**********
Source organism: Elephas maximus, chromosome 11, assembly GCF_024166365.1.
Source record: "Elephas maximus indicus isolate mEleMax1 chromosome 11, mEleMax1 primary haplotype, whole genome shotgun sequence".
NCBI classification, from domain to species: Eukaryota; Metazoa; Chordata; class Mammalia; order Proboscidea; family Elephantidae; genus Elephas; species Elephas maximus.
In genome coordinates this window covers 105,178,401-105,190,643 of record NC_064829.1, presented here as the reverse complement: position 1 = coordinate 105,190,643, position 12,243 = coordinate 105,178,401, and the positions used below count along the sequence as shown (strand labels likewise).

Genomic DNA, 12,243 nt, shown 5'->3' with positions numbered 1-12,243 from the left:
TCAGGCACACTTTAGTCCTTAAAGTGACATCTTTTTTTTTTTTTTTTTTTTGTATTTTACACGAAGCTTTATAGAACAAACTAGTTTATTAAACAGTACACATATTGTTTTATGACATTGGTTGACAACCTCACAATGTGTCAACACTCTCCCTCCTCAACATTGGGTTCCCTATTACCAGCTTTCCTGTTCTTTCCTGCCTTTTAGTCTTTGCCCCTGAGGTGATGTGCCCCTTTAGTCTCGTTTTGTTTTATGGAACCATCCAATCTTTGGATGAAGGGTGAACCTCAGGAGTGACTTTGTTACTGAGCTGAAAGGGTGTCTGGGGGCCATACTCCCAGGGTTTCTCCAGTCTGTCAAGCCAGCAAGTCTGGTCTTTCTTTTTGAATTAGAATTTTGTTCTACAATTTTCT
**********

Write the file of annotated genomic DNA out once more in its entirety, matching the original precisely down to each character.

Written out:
Source organism: Elephas maximus, chromosome 11, assembly GCF_024166365.1.
Source record: "Elephas maximus indicus isolate mEleMax1 chromosome 11, mEleMax1 primary haplotype, whole genome shotgun sequence".
NCBI classification, from domain to species: Eukaryota; Metazoa; Chordata; class Mammalia; order Proboscidea; family Elephantidae; genus Elephas; species Elephas maximus.
In genome coordinates this window covers 105,178,401-105,190,643 of record NC_064829.1, presented here as the reverse complement: position 1 = coordinate 105,190,643, position 12,243 = coordinate 105,178,401, and the positions used below count along the sequence as shown (strand labels likewise).

Genomic DNA, 12,243 nt, shown 5'->3' with positions numbered 1-12,243 from the left:
TCAGGCACACTTTAGTCCTTAAAGTGACATCTTTTTTTTTTTTTTTTTTTTGTATTTTACACGAAGCTTTATAGAACAAACTAGTTTATTAAACAGTACACATATTGTTTTATGACATTGGTTGACAACCTCACAATGTGTCAACACTCTCCCTCCTCAACATTGGGTTCCCTATTACCAGCTTTCCTGTTCTTTCCTGCCTTTTAGTCTTTGCCCCTGAGGTGATGTGCCCCTTTAGTCTCGTTTTGTTTTATGGAACCATCCAATCTTTGGATGAAGGGTGAACCTCAGGAGTGACTTTGTTACTGAGCTGAAAGGGTGTCTGGGGGCCATACTCCCAGGGTTTCTCCAGTCTGTCAAGCCAGCAAGTCTGGTCTTTCTTTTTGAATTAGAATTTTGTTCTACAATTTTCT